Sharoo Found 900+ Miles From Home On Couch In Neighbor’s Moving Van – Loloanimals

Sharoo Found 900+ Miles From Home On Couch In Neighbor’s Moving Van

On the fourth of July, Texan Julie Charters was heartbroken, wondering where her domestic shorthair Sharoo could be. The cat was very friendly and outgoing but had been missing for a week from the Houston-area home.

Taking to Facebook, she asked her friends for help finding Sharoo, who arrived five years ago and already neutered.

“I have taken care of a stray cat for five years. I fed him once, and he stayed for five years! The most friendly cat ever!!!” she wrote.

At the time, she had no idea where Sharoo could be, and if someone saw him, he might not respond to his name.

“I can’t imagine he just ran away. I hope some psycho didn’t get a hold of him. I’m hoping he wandered off and some nice person fed him and he’s staying around. If anyone has seen him please let me know. He is a typical cat and does not respond to his name. He has been named Sharoo and Tony and outside kitty by multiple neighbors.”

Sharoo Travels Over 900 Miles to Florida

Eight days after Sharoo went missing, Charters got a knock on the door, and there was her neighbor. To her dismay, she learned her cat was over 900 miles away in St. Augustine, Florida – and missing.

As it turns out, her neighbor had just moved, and on moving day, the cat stowed away in the moving van. Perhaps, when Sharoo peeked inside and thought he’d won the lottery.

“From a cat’s perspective, cats will get in any box they can see. He probably thought he hit the jackpot when he saw all those moving boxes,” Charters told The Courier.

After exploring the moving van, the cat traveled to Florida, surviving quite comfortably despite the heat.

“When they got to St. Augustine on June 27 and opened the door, there he was relaxed on their couch,” wrote Charters. 

Now, one would think that the kitty might have been upset, but no, he was “happy and calm” as could be. In the past, he had been known to curl up on a neighbor’s couch, finding friends wherever he roamed.

“He’s totally made it as a stray because he’s so likable,” she said.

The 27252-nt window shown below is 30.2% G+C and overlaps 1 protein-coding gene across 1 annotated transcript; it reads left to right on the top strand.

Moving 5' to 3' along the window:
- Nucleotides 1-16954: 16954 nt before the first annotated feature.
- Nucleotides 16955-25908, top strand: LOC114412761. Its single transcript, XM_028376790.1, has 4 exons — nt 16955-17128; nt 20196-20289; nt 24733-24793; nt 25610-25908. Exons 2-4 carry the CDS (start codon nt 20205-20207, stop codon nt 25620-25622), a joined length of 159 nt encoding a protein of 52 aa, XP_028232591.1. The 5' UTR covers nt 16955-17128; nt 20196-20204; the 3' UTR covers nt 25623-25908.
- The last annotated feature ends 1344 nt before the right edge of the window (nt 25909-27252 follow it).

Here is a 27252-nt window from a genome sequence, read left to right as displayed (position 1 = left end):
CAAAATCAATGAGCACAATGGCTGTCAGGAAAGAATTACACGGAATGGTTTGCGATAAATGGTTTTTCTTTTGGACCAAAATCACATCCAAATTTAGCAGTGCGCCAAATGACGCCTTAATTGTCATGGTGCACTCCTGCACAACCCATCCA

Due to his relaxed personality, the neighbor didn’t immediately capture him. Also, they didn’t realize he had just traveled all the way from Texas until later.

Sharoo Goes Missing in Florida

At first, Charters was relieved to know where Sharoo was, but then panic set in, knowing he was wandering the streets of St. Augustine. So, she started putting up flyers in The Woodlands neighborhood where she lived.

That’s when friends on social media helped, posting Charters’ flyer on a St. Augustine page for lost and found pets. Also, a PawBoost alert with Sharoo’s picture went out to Facebook.

Over the next 12 hours, multiple people said they had seen the friendly cat. Once more, his outgoing personality put everyone he met at ease.

“Within 12 hours of posting the flyer, multiple people had said they had seen him. None of them took him in because he seemed so relaxed and well-fed. They thought he was a neighbor’s pet,” wrote The Courier.

Fortunately, a couple who identified Sharoo brought him home, keeping him in their bathroom until Charters could come to get him. Then, she flew to Florida on the first flight she could get.

Sharoo Acts Like Nothing Happened

Now, Charters was finally in Florida at nighttime and ready to see her missing cat. Once more, Sharoo seemed to behave like nothing out of the ordinary had occurred.

When the rescuer opened the door, out came Sharoo, “strolling out like nothing had happened,” recalled Charters.

Then, the chill cat needed veterinary care for a small wound as well as papers for the return flight to Texas.

Sharoo’s Name and an Ironic Twist

Interestingly, Sharoo’s name came from the character Saroo in the movie “Lion.” Ironically, Saroo, a boy from India, fell asleep on a train and ended up 1,000 miles from home to Calcutta. From there, Saroo lived as a “street urchin and survived on his wits and scraps of food,” The Guardian reports.

After Sharoo the cat was safely back home, Charters said:

“Not very many people get their cat back when they go missing, especially not 1,000 miles away,” she said.

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